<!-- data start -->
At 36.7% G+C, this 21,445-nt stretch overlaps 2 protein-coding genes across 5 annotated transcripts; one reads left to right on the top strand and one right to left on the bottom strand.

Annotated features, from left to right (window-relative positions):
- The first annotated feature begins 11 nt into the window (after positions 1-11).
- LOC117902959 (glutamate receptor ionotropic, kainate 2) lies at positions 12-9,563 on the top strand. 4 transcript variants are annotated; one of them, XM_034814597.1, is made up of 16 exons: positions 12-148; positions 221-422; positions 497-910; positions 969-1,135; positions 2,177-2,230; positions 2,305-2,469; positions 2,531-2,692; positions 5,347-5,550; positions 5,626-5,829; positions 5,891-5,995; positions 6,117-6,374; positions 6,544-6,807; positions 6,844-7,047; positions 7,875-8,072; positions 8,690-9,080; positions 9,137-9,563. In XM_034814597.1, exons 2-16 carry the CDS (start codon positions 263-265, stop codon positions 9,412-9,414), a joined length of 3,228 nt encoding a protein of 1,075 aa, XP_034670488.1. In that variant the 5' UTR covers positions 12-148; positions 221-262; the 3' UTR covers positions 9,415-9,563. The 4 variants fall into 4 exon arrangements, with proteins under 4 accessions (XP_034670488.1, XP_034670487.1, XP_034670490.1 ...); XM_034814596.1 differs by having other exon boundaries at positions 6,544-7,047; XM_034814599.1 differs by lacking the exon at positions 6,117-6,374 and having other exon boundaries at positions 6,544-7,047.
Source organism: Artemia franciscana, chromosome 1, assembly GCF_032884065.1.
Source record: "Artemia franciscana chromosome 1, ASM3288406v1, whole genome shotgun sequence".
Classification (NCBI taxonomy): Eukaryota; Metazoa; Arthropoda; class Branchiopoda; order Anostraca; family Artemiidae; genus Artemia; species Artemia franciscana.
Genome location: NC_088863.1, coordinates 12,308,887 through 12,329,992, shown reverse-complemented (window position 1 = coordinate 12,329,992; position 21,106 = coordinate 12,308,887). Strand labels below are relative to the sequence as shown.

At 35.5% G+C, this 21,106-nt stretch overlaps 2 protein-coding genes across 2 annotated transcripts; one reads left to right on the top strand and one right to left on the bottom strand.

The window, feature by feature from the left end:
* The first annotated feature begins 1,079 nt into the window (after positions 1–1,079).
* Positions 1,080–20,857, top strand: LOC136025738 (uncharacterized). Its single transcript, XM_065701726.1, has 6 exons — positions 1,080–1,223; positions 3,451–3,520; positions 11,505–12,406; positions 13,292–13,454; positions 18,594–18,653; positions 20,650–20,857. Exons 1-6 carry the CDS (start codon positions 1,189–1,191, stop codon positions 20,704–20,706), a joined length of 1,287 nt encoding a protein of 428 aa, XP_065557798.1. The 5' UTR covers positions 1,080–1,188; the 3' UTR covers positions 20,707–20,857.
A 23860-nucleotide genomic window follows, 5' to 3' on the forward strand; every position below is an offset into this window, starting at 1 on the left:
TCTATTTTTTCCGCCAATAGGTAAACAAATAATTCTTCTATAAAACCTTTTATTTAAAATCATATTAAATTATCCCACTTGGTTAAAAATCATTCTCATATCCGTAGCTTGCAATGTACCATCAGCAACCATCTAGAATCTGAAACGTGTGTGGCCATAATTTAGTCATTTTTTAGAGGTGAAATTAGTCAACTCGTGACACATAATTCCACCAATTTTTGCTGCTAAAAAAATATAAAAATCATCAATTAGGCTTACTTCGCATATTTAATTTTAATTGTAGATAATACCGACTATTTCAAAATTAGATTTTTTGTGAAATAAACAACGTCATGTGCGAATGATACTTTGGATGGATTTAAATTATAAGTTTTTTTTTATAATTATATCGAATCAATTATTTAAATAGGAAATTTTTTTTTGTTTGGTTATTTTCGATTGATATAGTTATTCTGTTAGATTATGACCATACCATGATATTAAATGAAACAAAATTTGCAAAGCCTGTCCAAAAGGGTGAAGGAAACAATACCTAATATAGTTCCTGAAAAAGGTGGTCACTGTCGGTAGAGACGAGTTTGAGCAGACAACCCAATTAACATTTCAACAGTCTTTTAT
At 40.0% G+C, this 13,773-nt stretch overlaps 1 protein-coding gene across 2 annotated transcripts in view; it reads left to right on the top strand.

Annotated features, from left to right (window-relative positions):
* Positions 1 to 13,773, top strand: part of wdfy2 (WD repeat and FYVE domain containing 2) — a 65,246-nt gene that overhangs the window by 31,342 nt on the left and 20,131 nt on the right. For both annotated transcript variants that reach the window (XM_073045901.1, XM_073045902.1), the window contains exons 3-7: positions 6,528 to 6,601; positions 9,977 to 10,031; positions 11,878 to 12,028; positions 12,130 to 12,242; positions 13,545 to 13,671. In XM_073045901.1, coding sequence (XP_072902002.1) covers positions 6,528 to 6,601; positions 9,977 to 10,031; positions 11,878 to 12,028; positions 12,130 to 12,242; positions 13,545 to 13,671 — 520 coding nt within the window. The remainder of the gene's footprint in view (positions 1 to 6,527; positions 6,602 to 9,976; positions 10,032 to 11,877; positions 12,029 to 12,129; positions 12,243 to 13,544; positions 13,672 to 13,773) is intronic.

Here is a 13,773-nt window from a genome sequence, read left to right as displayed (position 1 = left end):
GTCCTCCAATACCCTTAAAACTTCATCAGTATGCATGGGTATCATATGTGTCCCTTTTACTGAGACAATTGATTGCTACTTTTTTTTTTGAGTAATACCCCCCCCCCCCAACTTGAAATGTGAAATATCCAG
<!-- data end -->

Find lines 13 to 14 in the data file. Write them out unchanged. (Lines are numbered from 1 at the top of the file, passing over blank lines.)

A 23860-nucleotide genomic window follows, 5' to 3' on the forward strand; every position below is an offset into this window, starting at 1 on the left:
TCTATTTTTTCCGCCAATAGGTAAACAAATAATTCTTCTATAAAACCTTTTATTTAAAATCATATTAAATTATCCCACTTGGTTAAAAATCATTCTCATATCCGTAGCTTGCAATGTACCATCAGCAACCATCTAGAATCTGAAACGTGTGTGGCCATAATTTAGTCATTTTTTAGAGGTGAAATTAGTCAACTCGTGACACATAATTCCACCAATTTTTGCTGCTAAAAAAATATAAAAATCATCAATTAGGCTTACTTCGCATATTTAATTTTAATTGTAGATAATACCGACTATTTCAAAATTAGATTTTTTGTGAAATAAACAACGTCATGTGCGAATGATACTTTGGATGGATTTAAATTATAAGTTTTTTTTTATAATTATATCGAATCAATTATTTAAATAGGAAATTTTTTTTTGTTTGGTTATTTTCGATTGATATAGTTATTCTGTTAGATTATGACCATACCATGATATTAAATGAAACAAAATTTGCAAAGCCTGTCCAAAAGGGTGAAGGAAACAATACCTAATATAGTTCCTGAAAAAGGTGGTCACTGTCGGTAGAGACGAGTTTGAGCAGACAACCCAATTAACATTTCAACAGTCTTTTAT